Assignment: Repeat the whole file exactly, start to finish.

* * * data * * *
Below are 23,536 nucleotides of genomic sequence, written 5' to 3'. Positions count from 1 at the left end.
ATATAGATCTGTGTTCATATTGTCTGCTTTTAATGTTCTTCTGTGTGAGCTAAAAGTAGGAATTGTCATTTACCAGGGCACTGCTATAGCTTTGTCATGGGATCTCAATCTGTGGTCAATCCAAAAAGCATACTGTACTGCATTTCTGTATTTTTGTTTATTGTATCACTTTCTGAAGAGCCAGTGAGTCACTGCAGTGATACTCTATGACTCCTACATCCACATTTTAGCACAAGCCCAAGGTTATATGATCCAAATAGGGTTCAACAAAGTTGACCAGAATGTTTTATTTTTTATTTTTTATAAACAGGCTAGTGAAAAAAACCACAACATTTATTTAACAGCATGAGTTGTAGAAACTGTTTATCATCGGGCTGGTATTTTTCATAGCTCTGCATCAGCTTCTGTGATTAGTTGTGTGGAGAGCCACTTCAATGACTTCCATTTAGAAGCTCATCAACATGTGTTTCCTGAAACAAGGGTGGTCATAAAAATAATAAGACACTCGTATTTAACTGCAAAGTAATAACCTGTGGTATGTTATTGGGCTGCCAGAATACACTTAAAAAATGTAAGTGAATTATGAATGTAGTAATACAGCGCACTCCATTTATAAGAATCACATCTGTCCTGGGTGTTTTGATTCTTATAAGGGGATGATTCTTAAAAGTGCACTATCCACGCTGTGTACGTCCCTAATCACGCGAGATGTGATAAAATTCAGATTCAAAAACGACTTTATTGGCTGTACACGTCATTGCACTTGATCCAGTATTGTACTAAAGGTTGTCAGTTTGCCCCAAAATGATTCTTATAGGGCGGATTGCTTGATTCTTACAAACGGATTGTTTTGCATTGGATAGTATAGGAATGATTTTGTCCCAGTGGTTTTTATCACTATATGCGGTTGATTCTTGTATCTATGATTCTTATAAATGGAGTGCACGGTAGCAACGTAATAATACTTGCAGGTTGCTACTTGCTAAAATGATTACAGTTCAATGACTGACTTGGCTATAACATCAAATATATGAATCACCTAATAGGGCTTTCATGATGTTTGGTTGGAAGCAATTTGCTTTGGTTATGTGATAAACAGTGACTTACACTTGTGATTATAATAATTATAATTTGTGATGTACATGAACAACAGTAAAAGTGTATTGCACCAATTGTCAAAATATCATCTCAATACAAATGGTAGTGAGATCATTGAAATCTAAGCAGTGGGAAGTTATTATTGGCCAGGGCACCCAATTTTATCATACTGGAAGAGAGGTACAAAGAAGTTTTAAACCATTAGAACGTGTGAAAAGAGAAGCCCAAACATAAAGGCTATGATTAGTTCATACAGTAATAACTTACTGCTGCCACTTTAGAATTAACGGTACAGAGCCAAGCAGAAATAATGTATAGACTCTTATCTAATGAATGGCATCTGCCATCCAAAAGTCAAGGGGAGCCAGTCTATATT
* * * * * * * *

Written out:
Below are 23,536 nucleotides of genomic sequence, written 5' to 3'. Positions count from 1 at the left end.
ATATAGATCTGTGTTCATATTGTCTGCTTTTAATGTTCTTCTGTGTGAGCTAAAAGTAGGAATTGTCATTTACCAGGGCACTGCTATAGCTTTGTCATGGGATCTCAATCTGTGGTCAATCCAAAAAGCATACTGTACTGCATTTCTGTATTTTTGTTTATTGTATCACTTTCTGAAGAGCCAGTGAGTCACTGCAGTGATACTCTATGACTCCTACATCCACATTTTAGCACAAGCCCAAGGTTATATGATCCAAATAGGGTTCAACAAAGTTGACCAGAATGTTTTATTTTTTATTTTTTATAAACAGGCTAGTGAAAAAAACCACAACATTTATTTAACAGCATGAGTTGTAGAAACTGTTTATCATCGGGCTGGTATTTTTCATAGCTCTGCATCAGCTTCTGTGATTAGTTGTGTGGAGAGCCACTTCAATGACTTCCATTTAGAAGCTCATCAACATGTGTTTCCTGAAACAAGGGTGGTCATAAAAATAATAAGACACTCGTATTTAACTGCAAAGTAATAACCTGTGGTATGTTATTGGGCTGCCAGAATACACTTAAAAAATGTAAGTGAATTATGAATGTAGTAATACAGCGCACTCCATTTATAAGAATCACATCTGTCCTGGGTGTTTTGATTCTTATAAGGGGATGATTCTTAAAAGTGCACTATCCACGCTGTGTACGTCCCTAATCACGCGAGATGTGATAAAATTCAGATTCAAAAACGACTTTATTGGCTGTACACGTCATTGCACTTGATCCAGTATTGTACTAAAGGTTGTCAGTTTGCCCCAAAATGATTCTTATAGGGCGGATTGCTTGATTCTTACAAACGGATTGTTTTGCATTGGATAGTATAGGAATGATTTTGTCCCAGTGGTTTTTATCACTATATGCGGTTGATTCTTGTATCTATGATTCTTATAAATGGAGTGCACGGTAGCAACGTAATAATACTTGCAGGTTGCTACTTGCTAAAATGATTACAGTTCAATGACTGACTTGGCTATAACATCAAATATATGAATCACCTAATAGGGCTTTCATGATGTTTGGTTGGAAGCAATTTGCTTTGGTTATGTGATAAACAGTGACTTACACTTGTGATTATAATAATTATAATTTGTGATGTACATGAACAACAGTAAAAGTGTATTGCACCAATTGTCAAAATATCATCTCAATACAAATGGTAGTGAGATCATTGAAATCTAAGCAGTGGGAAGTTATTATTGGCCAGGGCACCCAATTTTATCATACTGGAAGAGAGGTACAAAGAAGTTTTAAACCATTAGAACGTGTGAAAAGAGAAGCCCAAACATAAAGGCTATGATTAGTTCATACAGTAATAACTTACTGCTGCCACTTTAGAATTAACGGTACAGAGCCAAGCAGAAATAATGTATAGACTCTTATCTAATGAATGGCATCTGCCATCCAAAAGTCAAGGGGAGCCAGTCTATATT